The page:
Archive for game theory

the biggest bluff [not a book review]

Posted in Books with tags , , , , , , , , , , , on August 14, 2020 by xi'an

It came as a surprise to me that the book reviewed in the book review section of Nature of 25 June was a personal account of a professional poker player, The Biggest Bluff by Maria Konnikova.  (Surprise enough to write a blog entry!) As I see very little scientific impetus in studying the psychology of poker players and the associated decision making. Obviously, this is not a book review, but a review of the book review. (Although the NYT published a rather extensive extract of the book, from which I cannot detect anything deep from a game-theory viewpoint. Apart from the maybe-not-so-deep message that psychology matters a lot in poker…) Which does not bring much incentive for those uninterested (or worse) in money games like poker. Even when “a heap of Bayesian model-building [is] thrown in”, as the review mixes randomness and luck, while seeing the book as teaching the reader “how to play the game of life”, a type of self-improvement vending line one hardly expects to read in a scientific journal. (But again I have never understood the point in playing poker…)

Covid’s game-of-life

Posted in Books, pictures, Travel, University life with tags , , , , , , , on May 7, 2020 by xi'an

A colleague from Paris Dauphine, Miquel Oliu-Barton made a proposal in Le Monde for an easing of quarantine that sounds somehow like Conway’s game of life. The notion is to define a partition of the country into geographical zones with green versus red labels, representing the absence versus presence of contagious individuals. With weekly updates depending on the observed cases or the absence thereof. While this is a nice construct that can be processed as a game theory problem, I am not so sure that it fits the specific dynamics of the coronavirus, which is not immediately detected while active, hence inducing a loss of efficiency in returning quickly enough to a red status. Not mentioning the unreliability and unavailability of tests at this scale. Or an open society (as opposed to China or Vietnam) where (a) people will resent local lockdown more than they do with global lockdown and (b) mostly operate outside the box for work or family interactions.

Le Monde puzzle [#1115]

Posted in Kids, R with tags , , , , , on October 28, 2019 by xi'an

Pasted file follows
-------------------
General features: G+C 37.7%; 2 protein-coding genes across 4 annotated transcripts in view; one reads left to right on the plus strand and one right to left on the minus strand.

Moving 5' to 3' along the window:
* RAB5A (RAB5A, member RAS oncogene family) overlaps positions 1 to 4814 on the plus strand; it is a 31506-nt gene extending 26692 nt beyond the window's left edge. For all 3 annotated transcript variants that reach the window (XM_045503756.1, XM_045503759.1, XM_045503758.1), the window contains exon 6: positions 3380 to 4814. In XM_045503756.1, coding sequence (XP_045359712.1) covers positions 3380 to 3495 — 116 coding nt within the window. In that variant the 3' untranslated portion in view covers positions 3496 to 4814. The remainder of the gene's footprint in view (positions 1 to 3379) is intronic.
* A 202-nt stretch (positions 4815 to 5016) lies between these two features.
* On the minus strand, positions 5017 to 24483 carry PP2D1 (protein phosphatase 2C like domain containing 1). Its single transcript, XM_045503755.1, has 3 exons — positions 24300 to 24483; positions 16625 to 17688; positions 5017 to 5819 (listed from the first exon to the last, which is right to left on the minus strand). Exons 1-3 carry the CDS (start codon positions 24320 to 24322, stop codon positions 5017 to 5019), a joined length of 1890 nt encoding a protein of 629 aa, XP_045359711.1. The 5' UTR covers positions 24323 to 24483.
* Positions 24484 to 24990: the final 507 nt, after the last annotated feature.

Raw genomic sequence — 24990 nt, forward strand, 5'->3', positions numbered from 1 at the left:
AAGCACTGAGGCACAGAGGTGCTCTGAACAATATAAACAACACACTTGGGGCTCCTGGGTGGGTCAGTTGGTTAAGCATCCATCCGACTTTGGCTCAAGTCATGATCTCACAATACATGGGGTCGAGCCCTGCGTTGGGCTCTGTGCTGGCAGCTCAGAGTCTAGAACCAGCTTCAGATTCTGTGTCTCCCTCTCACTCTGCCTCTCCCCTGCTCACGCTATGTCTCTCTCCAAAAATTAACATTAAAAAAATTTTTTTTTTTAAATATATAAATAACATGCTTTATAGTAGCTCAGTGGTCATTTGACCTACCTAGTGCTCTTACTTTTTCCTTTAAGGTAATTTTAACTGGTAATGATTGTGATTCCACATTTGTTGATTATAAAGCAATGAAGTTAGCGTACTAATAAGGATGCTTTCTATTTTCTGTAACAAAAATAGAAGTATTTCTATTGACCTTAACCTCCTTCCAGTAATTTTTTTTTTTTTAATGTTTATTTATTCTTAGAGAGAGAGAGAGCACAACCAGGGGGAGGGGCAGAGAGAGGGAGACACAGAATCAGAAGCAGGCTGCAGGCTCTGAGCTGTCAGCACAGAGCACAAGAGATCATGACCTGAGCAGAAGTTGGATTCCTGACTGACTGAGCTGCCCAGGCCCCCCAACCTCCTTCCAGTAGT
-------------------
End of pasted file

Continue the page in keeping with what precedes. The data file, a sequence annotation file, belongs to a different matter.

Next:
A two-person game as Le weekly Monde current mathematical puzzle:

Two players Amaruq and Atiqtalik are in a game with n tokens where Amaruq chooses a number 1<A<10 and then Atiqtalik chooses a different 1<B<10, and then each in her turn takes either 1, A or B tokens out of the pile.The player taking the last token wins. If n=150, who between Amaruq and Atiqtalik win if both are acting in an optimal manner? Same question for n=210.

The run of a brute force R code like

B=rep(-1,200);B[1:9]=1
for (i in 10:200){
    v=matrix(-2,9,9)
    for (b in 2:9){
       for (a in (2:9)[-b+1])
       for (d in c(1,a,b)){
        e=i-d-c(1,a,b)
        if (max(!e)){v[a,b]=max(-1,v[a,b])}else{
         if (max(e)>0) v[a,b]=max(v[a,b],min(B[e[which(e>0)]]))}}
     B[i]=max(B[i],min(v[v[,b]>-2,b]))}

always produces 1’s in B, which means the first player wins no matter… I thus found out (from the published solution) that my interpretation of the game rules were wrong. The values A and B are fixed once for all and each player only has the choice between withdrawing 1, A, and B on her turn. With the following code showing that Amaruq looses both times.

B=rep(1,210)
for(b in(2:9))
 for(a in(2:9)[-b+1])
  for(i in(2:210)){
   be=-2
   for(d in c(1,a,b)){
    if (d==i){best=1}else{
      e=i-d-c(1,a,b)
      if (max(!e)){be=max(-1,be)}else{
       if (max(e)>0)be=max(be,min(B[e[which(e>0)]]))}}}
   B[i]=be}

Le Monde puzzle [#1085]

Posted in Books, Kids, R with tags , , , , , on February 18, 2019 by xi'an

A new Le Monde mathematical puzzle in the digit category:

Given 13 arbitrary relative integers chosen by Bo, Abigail can select any subset of them to be drifted by plus or minus one by Bo, repeatedly until Abigail reaches the largest possible number N of multiples of 5. What is the minimal possible value of N under the assumption that Bo tries to minimise it?

I got stuck on that one, as building a recursive functiion led me nowhere: the potential for infinite loop (add one, subtract one, add one, …) rather than memory issues forced me into a finite horizon for the R function, which then did not return anything substantial in a manageable time. Over the week and the swimming sessions, I thought of simplifying the steps, like (a) work modulo 5, (b) bias moves towards 1 or 4, away from 2 and 3, by keeping only one entry in 2 and 3, and all but one at 1 and 4, but could only produce five 0’s upon a sequence of attempts… With the intuition that only 3 entries should remain in the end, which was comforted by Le Monde solution the week after.

the incomprehensible challenge of poker

Posted in Statistics with tags , , , , , , , , on April 6, 2017 by xi'an

When reading in Nature about two deep learning algorithms winning at a version of poker within a few weeks of difference, I came back to my “usual” wonder about poker, as I cannot understand it as a game. (Although I can see the point, albeit dubious, in playing to win money.) And [definitely] correlatively do not understand the difficulty in building an AI that plays the game. [I know, I know nothing!]